Like a lot of people, I can sometimes find this time of year in the garden a little sad.
The optimism of seeding in Spring which turns to the realism and hard work of Summer (countered, hopefully, by lots of lovely, homegrown food!) are over till next year. So I decided to approach things differently this year. I have planted a huge amount of Winter Cabbages, Cauliflowers, Chard and Kale to fill up the empty beds. As I’m not expecting them to survive anything will be a bonus.
It’s more like a science project than gardening.
Done some research on our random flowering rhubarb, apparently it’s because the plant is old. Which makes sense as we found the plant on the plot when we took it over when it popped up out of one of our paths.
I’ve now removed the flower stem as all the plants energy will go into the flower and so limit the yield from the leaves/stalks.
Made some rhubarb jam the other night which is great, recommend it on fresh bread or thick cut toast with butter!!
While sorting out my compost I came accross this. It was a bit of a shock but after a little research I think its a type of moth. Bit scared for a moment but was brave and ventured out again!
So the first dig is done, it’s time for a rest.
While digging I have tried (with limited success) to take as much Cooch Grass as can be freely pulled out without breaking any part off. The weed is one of those that if any part is left in the soil it will re-root and regrow.
Here is how the beds are layed out, you can also see the pallet compost that I have built in the far corner of the plot.
This is what the ground on the plot was like before starting to dig. The biggest problem is the Cooch Grass. As I got the plot during the winter I have used a spade to dig, turning the turf over with the hope of the soil breaking down with the winter frosts and potential snow.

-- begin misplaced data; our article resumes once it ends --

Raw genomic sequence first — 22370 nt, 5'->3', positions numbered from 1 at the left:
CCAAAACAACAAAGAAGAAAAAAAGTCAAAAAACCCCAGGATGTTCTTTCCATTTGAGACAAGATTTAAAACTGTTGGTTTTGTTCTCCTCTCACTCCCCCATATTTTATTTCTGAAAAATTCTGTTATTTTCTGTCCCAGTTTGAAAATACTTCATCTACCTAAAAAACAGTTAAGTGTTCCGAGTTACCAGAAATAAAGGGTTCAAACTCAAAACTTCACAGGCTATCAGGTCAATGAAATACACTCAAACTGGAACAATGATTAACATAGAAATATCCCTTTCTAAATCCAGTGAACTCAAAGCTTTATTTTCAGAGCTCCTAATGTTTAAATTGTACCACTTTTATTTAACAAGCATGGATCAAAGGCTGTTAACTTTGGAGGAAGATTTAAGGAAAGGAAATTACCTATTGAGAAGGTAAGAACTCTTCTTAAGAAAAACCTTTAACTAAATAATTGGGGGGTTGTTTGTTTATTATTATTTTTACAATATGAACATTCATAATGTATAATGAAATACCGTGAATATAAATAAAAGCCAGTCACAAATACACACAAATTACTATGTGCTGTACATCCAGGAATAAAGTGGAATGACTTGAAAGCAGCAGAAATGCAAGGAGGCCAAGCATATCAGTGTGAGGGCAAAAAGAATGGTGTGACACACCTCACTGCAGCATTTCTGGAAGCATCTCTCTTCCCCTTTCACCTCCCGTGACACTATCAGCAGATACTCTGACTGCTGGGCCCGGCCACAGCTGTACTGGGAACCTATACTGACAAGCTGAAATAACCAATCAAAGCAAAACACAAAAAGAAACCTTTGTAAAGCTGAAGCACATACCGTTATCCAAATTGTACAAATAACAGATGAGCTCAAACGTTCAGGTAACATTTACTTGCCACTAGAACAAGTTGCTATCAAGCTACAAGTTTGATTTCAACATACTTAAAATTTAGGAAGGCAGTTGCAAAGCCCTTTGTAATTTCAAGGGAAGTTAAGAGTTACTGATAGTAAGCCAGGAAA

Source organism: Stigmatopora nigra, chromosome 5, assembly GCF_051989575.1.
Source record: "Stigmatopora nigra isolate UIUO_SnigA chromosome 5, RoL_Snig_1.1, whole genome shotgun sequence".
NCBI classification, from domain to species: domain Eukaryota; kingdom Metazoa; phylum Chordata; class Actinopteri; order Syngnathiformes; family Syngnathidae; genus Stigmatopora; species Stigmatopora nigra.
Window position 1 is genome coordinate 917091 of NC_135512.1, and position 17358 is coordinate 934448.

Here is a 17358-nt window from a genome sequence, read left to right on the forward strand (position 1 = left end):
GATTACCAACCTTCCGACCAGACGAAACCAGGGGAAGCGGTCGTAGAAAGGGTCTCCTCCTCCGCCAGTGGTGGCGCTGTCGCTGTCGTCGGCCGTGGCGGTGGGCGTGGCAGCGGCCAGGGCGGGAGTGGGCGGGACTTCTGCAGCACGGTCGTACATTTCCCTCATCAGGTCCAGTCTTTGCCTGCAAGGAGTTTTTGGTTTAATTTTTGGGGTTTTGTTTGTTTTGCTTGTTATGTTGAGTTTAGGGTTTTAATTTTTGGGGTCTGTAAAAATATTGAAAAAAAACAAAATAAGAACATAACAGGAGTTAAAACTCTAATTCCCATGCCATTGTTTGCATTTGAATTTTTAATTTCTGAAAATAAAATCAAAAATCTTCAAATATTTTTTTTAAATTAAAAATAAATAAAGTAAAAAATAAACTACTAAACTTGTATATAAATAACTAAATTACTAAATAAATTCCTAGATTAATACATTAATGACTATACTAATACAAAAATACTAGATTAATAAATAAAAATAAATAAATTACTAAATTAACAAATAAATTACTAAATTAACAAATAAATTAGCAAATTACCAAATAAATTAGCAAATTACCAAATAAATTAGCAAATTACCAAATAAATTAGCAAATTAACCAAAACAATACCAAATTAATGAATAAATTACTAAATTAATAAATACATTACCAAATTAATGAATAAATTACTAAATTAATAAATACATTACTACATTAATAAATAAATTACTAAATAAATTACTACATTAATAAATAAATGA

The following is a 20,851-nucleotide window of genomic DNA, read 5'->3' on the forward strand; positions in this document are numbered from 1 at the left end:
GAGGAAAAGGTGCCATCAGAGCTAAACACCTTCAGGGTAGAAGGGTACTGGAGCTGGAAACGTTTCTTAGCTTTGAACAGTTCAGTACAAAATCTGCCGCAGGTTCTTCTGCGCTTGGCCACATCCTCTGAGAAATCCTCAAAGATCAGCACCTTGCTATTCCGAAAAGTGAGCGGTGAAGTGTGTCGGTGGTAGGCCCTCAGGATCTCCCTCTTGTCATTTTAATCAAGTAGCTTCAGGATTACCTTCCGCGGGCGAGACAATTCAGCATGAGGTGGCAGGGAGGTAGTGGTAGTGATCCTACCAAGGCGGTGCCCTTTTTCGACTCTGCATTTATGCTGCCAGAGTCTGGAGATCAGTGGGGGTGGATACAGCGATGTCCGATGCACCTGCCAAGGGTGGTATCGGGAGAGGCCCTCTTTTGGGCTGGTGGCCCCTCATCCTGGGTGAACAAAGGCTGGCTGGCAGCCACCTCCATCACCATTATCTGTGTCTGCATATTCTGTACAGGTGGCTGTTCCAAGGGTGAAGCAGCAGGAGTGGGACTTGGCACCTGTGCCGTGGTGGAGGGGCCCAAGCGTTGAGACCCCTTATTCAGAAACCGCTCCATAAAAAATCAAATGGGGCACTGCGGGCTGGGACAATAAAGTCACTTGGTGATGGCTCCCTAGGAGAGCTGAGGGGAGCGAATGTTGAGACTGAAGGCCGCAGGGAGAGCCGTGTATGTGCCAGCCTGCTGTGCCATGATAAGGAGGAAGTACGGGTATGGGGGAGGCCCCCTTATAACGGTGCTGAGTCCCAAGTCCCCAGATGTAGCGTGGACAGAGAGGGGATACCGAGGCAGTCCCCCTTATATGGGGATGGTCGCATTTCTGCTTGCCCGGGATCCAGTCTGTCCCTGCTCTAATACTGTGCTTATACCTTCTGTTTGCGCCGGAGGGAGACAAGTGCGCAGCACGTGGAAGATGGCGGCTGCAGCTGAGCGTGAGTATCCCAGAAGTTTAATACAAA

The first spade in!
With the planning and design stage done it’s time to start the hard work of digging the plot over for the first time. I was lucky enough to get my allotment in December. I know that if you are on a waiting list for a space you can’t be choosy as to when you get offered one but this is a perfect time to start digging over. If you are digging up lawn to start a vegetable patch or just a site that has not been touched for a while digging over with a spade now allows the frost/snow of winter to help break down the clods.
Just to prove I haven’t just been sitting drinking tea here is the first design for the plot. What could possibly go wrong with such well thought out plans as “grow stuff” and “grow tasty veg”?
After all this sitting and looking at the plot I have come up with the first stage design which I am sure will change but for now gives me something to work towards.
I have decided not to dig up the whole space but to opt for 6 separate beds with a working area at the top and an area at the the bottom for compost bins. This design means that I can define the growing areas more easily and have pathways inbetween.
Having paths allows better access to the growing spaces without having to walk over the soil. It also means that if there is ever a time when I have nothing better to do I can grass seed them a little at a time but still have full access to the more important vegetable patches.
As much as I’m in this for the food I still want my plot to look good!
I have been down to the plot several times to plan. I may have looked like a very relaxed person sitting drinking tea and reading a book but I assure you inside I was busy thinking and planning. It was quite tiring actually on one occasion I had to come home to have a nap!
The other good thing about taking the time to sit looking out at your plot is you also get to look at your neighbours and get some inspiration as to how you want yours to be. It is important not to get too despondant when doing this. When comparing my overgrown space to that of the other well manintained, organised plots I did feel a little overwhelmed but another cup of tea soon made me feel better.
So maybe my first piece of advice as to what to buy for your allotment is to invest in a good flask. No problem is unsolveable when you can take a step back from it, sit down and have a nice cup of tea.
The first visits to the allotment should be used as planning time. It is a great excuse to enjoy your space with a deckchair, pad and flask of tea without having to do any hard work. If anyone calls you lazy then just assure them it is a vital part of the process and for me it was the first time I really fell in love with the plot.
Whatever size your growing space, whether a full allotment, half (like mine) or a small patch in your garden, think about what it is you want to achieve. As yet no washed our summers, army of slugs or pulled muscles have dampened your sprirts.
That’s all to come but for now it’s your time to dream.